When my dad died a few years ago, I got a good many of his clothes, since we were the same size. Among them was a fleece jacket I wrote about after a trip to Alaska in 2011 (https://theconnection08.wordpress.com/2011/06/17/alaska-2-daddys-jacket/).

Another piece of outerwear was a Members Only down parka. Again, like the fleece, nothing fancy or expensive. Just something he bought at Belk’s or Wal-Mart. When I found it in his closet, I asked myself what a man living in southwest Georgia, where we sometimes had to have air conditioning at Christmas, would need with a down parka. Daddy never went any farther north than Kentucky. But this was of a weight suitable for very cold snowy weather with near or below zero wind chills.

I got it out the other day when the Arctic vortex plunged the temps here to single digits, and the wind was so strong it was difficult to drive to a meeting out of town, so buffeted was my SUV. It kept me warm and cozy, though it shed like crazy on my black turtleneck.

I’ve had it now since 2010, and this is the first time I’ve worn it more than a few minutes. So again, what would a man in the deep South, almost to Florida, need with a down parka?

Being prepared.

Daddy always brought three hats and four jackets (I’m only slightly exaggerating) and three or four pair of shoes with him when he and Mama visited my wife and me in the various places we have lived, even though they were only going to be with us for a couple of days and they came in moderate weather. I guess he wanted to be ready in case the weather changed unexpectedly. So he had a parka on the off chance that the temp in Georgia plunged to Arctic lows.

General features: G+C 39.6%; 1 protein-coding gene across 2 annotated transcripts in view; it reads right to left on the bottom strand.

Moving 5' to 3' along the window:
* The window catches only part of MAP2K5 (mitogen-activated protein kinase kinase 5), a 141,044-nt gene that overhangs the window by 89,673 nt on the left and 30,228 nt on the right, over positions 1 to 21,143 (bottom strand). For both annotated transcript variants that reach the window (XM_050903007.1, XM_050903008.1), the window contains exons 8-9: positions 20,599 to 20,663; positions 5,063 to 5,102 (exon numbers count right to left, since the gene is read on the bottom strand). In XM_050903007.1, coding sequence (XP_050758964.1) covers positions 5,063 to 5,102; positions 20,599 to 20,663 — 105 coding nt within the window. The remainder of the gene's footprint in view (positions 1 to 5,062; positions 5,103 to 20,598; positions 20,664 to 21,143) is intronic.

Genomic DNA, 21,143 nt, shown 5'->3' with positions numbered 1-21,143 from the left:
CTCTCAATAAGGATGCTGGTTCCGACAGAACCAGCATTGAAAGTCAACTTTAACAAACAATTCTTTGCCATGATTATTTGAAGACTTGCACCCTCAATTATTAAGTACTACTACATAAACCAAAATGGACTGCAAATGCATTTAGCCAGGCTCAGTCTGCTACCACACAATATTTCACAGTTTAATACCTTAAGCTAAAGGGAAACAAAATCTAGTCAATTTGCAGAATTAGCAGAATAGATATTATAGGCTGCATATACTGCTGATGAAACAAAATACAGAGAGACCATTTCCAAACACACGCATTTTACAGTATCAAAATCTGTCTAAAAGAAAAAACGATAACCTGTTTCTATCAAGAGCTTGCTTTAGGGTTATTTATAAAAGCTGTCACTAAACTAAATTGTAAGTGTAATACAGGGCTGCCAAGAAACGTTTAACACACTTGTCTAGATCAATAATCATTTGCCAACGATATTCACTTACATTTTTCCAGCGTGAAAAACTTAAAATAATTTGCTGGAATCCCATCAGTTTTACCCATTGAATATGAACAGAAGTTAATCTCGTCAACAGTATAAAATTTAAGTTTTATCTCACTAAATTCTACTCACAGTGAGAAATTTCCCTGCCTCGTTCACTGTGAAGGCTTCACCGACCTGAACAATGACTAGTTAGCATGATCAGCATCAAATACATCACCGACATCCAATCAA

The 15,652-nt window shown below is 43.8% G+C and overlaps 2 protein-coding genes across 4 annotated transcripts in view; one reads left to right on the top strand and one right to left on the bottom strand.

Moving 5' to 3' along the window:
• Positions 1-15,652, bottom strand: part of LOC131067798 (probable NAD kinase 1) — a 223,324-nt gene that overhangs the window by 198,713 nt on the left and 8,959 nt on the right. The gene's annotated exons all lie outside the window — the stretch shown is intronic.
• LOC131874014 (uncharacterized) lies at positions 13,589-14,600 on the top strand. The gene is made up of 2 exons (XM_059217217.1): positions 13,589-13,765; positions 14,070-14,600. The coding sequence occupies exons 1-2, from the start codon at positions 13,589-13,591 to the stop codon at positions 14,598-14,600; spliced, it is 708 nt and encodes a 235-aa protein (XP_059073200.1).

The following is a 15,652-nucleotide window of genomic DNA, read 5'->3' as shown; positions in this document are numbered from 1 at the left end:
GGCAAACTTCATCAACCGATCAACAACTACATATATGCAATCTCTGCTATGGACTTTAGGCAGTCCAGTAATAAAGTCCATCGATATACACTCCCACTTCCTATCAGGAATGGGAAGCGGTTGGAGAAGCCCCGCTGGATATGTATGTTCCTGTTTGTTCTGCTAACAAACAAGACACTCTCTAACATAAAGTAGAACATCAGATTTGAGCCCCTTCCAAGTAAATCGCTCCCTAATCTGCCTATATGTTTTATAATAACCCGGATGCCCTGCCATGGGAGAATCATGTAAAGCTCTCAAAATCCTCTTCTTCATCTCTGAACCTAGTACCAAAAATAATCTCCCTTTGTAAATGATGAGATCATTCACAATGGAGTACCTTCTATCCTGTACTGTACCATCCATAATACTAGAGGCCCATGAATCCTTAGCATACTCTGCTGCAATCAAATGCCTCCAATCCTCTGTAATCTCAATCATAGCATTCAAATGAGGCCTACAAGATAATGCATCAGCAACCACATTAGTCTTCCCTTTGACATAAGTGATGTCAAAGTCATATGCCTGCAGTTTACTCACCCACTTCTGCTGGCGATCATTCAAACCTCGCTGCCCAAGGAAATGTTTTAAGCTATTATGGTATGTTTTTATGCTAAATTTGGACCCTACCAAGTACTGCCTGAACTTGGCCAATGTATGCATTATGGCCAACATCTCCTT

It’s not a bad idea to be prepared, and not merely for the weather. As a funeral director reminded my congregation earlier this week in a dinner program, tomorrow is promised to no one. Or as Don Henley once put it, “In a New York minute, everything can change.”  All of us need to live as those prepared to die, and that includes not just making sure relationships are right with God, our families, and our neighbors, but having plans in place for the fate that befalls us all. A last will and testament drawn up and filed. Instructions given on wishes about healthcare and resuscitation and the disposition of our bodies (burial? cremation? donation?). A durable power of attorney written and witnessed. Bank accounts and deeds properly worded. Beneficiaries named for IRAs and insurance policies.

Because we never know when the cold wind will blow.

© 2013 Tom Cheatham. All rights reserved. 

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